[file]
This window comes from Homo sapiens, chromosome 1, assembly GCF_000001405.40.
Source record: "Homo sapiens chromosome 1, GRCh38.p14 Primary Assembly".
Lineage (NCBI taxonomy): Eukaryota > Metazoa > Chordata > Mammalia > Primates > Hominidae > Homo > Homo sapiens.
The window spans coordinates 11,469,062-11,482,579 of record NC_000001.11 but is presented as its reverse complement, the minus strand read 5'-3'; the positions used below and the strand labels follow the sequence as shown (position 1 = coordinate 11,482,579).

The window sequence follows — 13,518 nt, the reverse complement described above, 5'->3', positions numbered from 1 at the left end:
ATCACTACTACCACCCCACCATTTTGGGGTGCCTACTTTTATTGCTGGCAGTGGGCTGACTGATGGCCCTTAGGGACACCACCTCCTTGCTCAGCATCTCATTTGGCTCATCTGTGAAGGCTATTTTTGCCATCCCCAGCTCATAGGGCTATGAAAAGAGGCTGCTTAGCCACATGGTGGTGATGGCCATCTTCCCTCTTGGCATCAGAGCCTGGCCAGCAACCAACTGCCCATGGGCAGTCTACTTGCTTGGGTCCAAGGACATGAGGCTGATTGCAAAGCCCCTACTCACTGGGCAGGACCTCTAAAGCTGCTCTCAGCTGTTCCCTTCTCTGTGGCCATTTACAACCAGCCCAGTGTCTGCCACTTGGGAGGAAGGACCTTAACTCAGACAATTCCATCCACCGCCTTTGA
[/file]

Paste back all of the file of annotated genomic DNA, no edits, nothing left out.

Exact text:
This window comes from Homo sapiens, chromosome 1, assembly GCF_000001405.40.
Source record: "Homo sapiens chromosome 1, GRCh38.p14 Primary Assembly".
Lineage (NCBI taxonomy): Eukaryota > Metazoa > Chordata > Mammalia > Primates > Hominidae > Homo > Homo sapiens.
The window spans coordinates 11,469,062-11,482,579 of record NC_000001.11 but is presented as its reverse complement, the minus strand read 5'-3'; the positions used below and the strand labels follow the sequence as shown (position 1 = coordinate 11,482,579).

The window sequence follows — 13,518 nt, the reverse complement described above, 5'->3', positions numbered from 1 at the left end:
ATCACTACTACCACCCCACCATTTTGGGGTGCCTACTTTTATTGCTGGCAGTGGGCTGACTGATGGCCCTTAGGGACACCACCTCCTTGCTCAGCATCTCATTTGGCTCATCTGTGAAGGCTATTTTTGCCATCCCCAGCTCATAGGGCTATGAAAAGAGGCTGCTTAGCCACATGGTGGTGATGGCCATCTTCCCTCTTGGCATCAGAGCCTGGCCAGCAACCAACTGCCCATGGGCAGTCTACTTGCTTGGGTCCAAGGACATGAGGCTGATTGCAAAGCCCCTACTCACTGGGCAGGACCTCTAAAGCTGCTCTCAGCTGTTCCCTTCTCTGTGGCCATTTACAACCAGCCCAGTGTCTGCCACTTGGGAGGAAGGACCTTAACTCAGACAATTCCATCCACCGCCTTTGA